FALL RIVER, Mass. (WPRI) — A group of prominent political, civic and business leaders in Fall River on Friday came out in support of proposed congressional maps that unify the city in the 4th Congressional District but split it off from New Bedford.
The maps have been a subject of increasing controversy on the South Coast all week. Democratic Congressman Bill Keating, whose 9th District currently includes all of New Bedford and about half of Fall River, has lambasted the decision to decouple the two South Coast cities. Similar criticism has been offered by former Congressman Joe Kennedy III and New Bedford Mayor Jon Mitchell.
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But Democratic Congressman Jake Auchincloss — who succeeded Kennedy this year and has made clear he wants to keep Fall River in the 4th District — has praised the maps and worked to marshal support for them. (Auchincloss and Kennedy both live in Newton, at the northern edge of the 4th District.)
The statement was released by state Rep. Carole Fiola, a member of the legislative committee which drew the proposed maps. Other prominent signatories include erstwhile rivals Mayor Paul Coogan and City Council President Cliff Ponte, as well as veteran state Rep. Pat Haddad, former Fall River Mayor John Mitchell, and former state Sen. Joan Menard.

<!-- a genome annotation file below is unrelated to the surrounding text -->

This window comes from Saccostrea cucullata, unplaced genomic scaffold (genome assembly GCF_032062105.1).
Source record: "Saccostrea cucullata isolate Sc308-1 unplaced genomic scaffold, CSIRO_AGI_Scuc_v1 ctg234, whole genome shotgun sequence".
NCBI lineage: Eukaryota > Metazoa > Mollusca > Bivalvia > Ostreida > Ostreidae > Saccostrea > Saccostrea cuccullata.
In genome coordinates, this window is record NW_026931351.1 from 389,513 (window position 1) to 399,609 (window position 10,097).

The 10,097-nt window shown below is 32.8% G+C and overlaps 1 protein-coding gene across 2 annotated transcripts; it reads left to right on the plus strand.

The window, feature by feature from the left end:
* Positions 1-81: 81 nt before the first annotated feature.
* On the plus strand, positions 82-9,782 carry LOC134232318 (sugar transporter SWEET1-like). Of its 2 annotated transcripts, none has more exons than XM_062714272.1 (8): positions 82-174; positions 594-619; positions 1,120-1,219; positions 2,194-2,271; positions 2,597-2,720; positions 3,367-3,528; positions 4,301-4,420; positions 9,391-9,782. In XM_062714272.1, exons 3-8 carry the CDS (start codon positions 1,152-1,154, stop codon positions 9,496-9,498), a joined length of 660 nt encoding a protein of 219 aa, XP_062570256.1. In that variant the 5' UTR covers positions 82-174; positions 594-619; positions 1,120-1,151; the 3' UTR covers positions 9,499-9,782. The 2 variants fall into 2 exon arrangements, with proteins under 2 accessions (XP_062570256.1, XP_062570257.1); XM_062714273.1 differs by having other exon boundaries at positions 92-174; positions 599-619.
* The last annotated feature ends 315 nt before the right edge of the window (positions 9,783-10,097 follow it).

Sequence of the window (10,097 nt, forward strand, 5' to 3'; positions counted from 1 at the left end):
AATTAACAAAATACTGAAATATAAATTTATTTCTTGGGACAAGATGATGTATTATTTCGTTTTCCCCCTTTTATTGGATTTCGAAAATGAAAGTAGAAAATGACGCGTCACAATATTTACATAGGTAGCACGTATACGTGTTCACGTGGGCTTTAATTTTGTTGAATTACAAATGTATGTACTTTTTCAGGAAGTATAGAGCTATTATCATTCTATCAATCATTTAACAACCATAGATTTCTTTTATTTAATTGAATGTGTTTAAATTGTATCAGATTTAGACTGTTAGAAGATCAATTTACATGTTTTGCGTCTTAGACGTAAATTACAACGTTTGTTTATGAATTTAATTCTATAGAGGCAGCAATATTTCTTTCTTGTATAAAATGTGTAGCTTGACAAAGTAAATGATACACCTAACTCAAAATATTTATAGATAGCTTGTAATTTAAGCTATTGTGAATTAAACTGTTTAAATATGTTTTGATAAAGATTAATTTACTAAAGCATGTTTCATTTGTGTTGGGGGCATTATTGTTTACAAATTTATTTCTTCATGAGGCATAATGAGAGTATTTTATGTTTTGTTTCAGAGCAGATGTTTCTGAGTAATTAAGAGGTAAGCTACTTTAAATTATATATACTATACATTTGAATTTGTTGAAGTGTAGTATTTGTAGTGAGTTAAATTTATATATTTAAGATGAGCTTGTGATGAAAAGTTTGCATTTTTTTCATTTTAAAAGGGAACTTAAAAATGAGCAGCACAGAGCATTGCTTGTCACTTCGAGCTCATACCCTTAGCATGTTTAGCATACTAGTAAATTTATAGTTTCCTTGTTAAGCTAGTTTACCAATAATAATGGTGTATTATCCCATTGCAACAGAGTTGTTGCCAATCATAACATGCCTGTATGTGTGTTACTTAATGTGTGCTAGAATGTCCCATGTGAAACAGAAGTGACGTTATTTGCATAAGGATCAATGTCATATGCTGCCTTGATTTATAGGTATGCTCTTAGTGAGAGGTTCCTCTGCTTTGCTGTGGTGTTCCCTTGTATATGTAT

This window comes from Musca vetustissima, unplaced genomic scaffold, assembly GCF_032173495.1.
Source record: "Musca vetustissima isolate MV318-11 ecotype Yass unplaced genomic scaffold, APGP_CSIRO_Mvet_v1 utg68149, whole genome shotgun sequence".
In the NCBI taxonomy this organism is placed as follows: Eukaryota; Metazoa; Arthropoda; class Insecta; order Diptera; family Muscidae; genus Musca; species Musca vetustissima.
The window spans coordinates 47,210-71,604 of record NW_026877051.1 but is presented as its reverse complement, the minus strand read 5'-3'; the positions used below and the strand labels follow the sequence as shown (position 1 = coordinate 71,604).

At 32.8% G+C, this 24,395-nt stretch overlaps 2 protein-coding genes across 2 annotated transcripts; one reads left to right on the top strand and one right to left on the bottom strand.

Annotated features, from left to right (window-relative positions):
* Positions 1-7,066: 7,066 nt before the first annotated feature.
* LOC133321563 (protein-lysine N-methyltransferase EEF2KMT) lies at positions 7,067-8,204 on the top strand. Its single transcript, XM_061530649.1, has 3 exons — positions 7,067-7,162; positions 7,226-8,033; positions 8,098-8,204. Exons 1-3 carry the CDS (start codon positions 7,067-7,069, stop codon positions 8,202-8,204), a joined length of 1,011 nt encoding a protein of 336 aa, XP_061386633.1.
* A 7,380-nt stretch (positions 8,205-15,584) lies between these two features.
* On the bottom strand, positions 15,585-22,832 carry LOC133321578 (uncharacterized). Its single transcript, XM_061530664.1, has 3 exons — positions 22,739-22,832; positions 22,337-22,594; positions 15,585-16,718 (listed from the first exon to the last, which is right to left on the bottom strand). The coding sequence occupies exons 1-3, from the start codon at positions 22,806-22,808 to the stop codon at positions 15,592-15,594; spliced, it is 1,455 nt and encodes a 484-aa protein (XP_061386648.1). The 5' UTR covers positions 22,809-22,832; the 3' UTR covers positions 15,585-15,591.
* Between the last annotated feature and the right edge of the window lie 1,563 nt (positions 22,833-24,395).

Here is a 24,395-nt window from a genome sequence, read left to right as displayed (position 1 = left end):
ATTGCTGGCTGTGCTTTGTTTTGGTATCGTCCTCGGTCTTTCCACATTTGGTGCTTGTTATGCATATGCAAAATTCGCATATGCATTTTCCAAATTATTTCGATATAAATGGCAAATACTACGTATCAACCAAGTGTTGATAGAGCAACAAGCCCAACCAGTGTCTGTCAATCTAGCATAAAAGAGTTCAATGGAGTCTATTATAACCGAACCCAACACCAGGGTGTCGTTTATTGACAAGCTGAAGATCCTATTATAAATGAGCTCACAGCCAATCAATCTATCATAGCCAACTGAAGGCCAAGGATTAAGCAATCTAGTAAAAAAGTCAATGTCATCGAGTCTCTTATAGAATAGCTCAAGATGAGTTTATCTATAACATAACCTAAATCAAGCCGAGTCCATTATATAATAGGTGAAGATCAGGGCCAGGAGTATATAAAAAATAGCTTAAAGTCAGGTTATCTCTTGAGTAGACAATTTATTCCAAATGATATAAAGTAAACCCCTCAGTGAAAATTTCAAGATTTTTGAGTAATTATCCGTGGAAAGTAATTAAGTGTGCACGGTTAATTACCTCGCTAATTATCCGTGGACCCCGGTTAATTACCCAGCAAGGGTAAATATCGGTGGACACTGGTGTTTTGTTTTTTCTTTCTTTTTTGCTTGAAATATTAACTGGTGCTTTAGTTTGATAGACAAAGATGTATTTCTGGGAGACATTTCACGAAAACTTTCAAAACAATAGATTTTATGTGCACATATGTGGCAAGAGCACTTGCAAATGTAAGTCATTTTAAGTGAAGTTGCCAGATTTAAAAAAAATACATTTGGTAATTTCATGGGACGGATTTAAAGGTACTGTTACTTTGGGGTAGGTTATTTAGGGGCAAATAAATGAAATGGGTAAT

“Fall River will be the biggest city in the Massachusetts 4th and will no longer stand in any community’s shadow or be second to another community’s needs — it will stand as its own city, not as part of a region, and will be front and center for its U.S. representative to champion,” they wrote.
The statement also suggested the signatories prefer to cast Fall River’s lot with Auchincloss — who has courted the city assiduously since narrowly winning last year’s Democratic primary for the 4th District — rather than with Keating, who has represented Fall River for the last decade.
“The current congressman, Jake Auchincloss, has already built strong relationships here and advocated effectively for funding for Fall River’s water infrastructure, urban renewal, and public safety,” they wrote. “He has been visible in our city, and he has delivered quality constituent services.”
Notably, no state senators signed onto Fiola’s statement, and Beacon Hill observers have suggested there may be more opposition to splitting the South Coast in the Senate than in the House. Veteran local Democratic state Sens. Mark Montigny and Michael Rodrigues have both spoken out against the maps.
A hearing on the redistricting plan is scheduled for Tuesday.
Ted Nesi (firstname.lastname@example.org) is a Target 12 investigative reporter and 12 News politics/business editor. He co-hosts Newsmakers and writes Nesi’s Notes on Saturdays. Connect with him on Twitter, Facebook, LinkedIn and Instagram